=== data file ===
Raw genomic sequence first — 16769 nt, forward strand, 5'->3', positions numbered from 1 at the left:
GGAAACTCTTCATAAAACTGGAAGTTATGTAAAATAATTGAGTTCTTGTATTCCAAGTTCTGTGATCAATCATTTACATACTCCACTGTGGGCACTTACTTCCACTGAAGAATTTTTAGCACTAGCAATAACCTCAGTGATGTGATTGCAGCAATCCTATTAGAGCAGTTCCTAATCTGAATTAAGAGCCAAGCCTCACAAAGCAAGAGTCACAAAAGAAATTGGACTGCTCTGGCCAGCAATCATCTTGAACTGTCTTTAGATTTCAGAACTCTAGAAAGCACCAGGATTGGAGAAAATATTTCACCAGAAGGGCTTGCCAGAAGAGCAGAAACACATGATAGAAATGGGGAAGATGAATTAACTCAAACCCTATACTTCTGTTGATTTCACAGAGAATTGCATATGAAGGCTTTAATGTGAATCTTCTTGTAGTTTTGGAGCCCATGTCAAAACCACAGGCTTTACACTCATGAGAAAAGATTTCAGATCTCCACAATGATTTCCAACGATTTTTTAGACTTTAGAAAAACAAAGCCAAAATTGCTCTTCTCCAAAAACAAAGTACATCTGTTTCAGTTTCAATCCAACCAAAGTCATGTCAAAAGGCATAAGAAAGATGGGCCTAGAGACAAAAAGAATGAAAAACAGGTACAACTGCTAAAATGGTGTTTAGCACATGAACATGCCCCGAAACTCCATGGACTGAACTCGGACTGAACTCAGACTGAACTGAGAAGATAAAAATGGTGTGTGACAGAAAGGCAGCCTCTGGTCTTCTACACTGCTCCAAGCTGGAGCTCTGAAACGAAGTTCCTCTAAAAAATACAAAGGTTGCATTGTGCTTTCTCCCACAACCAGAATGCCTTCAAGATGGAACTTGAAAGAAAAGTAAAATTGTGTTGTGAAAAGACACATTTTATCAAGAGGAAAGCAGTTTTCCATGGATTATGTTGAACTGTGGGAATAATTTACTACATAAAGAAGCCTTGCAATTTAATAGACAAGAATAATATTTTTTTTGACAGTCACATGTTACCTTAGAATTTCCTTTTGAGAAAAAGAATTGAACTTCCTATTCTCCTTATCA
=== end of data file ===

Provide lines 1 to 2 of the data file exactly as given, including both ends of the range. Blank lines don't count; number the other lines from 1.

Raw genomic sequence first — 16769 nt, forward strand, 5'->3', positions numbered from 1 at the left:
GGAAACTCTTCATAAAACTGGAAGTTATGTAAAATAATTGAGTTCTTGTATTCCAAGTTCTGTGATCAATCATTTACATACTCCACTGTGGGCACTTACTTCCACTGAAGAATTTTTAGCACTAGCAATAACCTCAGTGATGTGATTGCAGCAATCCTATTAGAGCAGTTCCTAATCTGAATTAAGAGCCAAGCCTCACAAAGCAAGAGTCACAAAAGAAATTGGACTGCTCTGGCCAGCAATCATCTTGAACTGTCTTTAGATTTCAGAACTCTAGAAAGCACCAGGATTGGAGAAAATATTTCACCAGAAGGGCTTGCCAGAAGAGCAGAAACACATGATAGAAATGGGGAAGATGAATTAACTCAAACCCTATACTTCTGTTGATTTCACAGAGAATTGCATATGAAGGCTTTAATGTGAATCTTCTTGTAGTTTTGGAGCCCATGTCAAAACCACAGGCTTTACACTCATGAGAAAAGATTTCAGATCTCCACAATGATTTCCAACGATTTTTTAGACTTTAGAAAAACAAAGCCAAAATTGCTCTTCTCCAAAAACAAAGTACATCTGTTTCAGTTTCAATCCAACCAAAGTCATGTCAAAAGGCATAAGAAAGATGGGCCTAGAGACAAAAAGAATGAAAAACAGGTACAACTGCTAAAATGGTGTTTAGCACATGAACATGCCCCGAAACTCCATGGACTGAACTCGGACTGAACTCAGACTGAACTGAGAAGATAAAAATGGTGTGTGACAGAAAGGCAGCCTCTGGTCTTCTACACTGCTCCAAGCTGGAGCTCTGAAACGAAGTTCCTCTAAAAAATACAAAGGTTGCATTGTGCTTTCTCCCACAACCAGAATGCCTTCAAGATGGAACTTGAAAGAAAAGTAAAATTGTGTTGTGAAAAGACACATTTTATCAAGAGGAAAGCAGTTTTCCATGGATTATGTTGAACTGTGGGAATAATTTACTACATAAAGAAGCCTTGCAATTTAATAGACAAGAATAATATTTTTTTTGACAGTCACATGTTACCTTAGAATTTCCTTTTGAGAAAAAGAATTGAACTTCCTATTCTCCTTATCA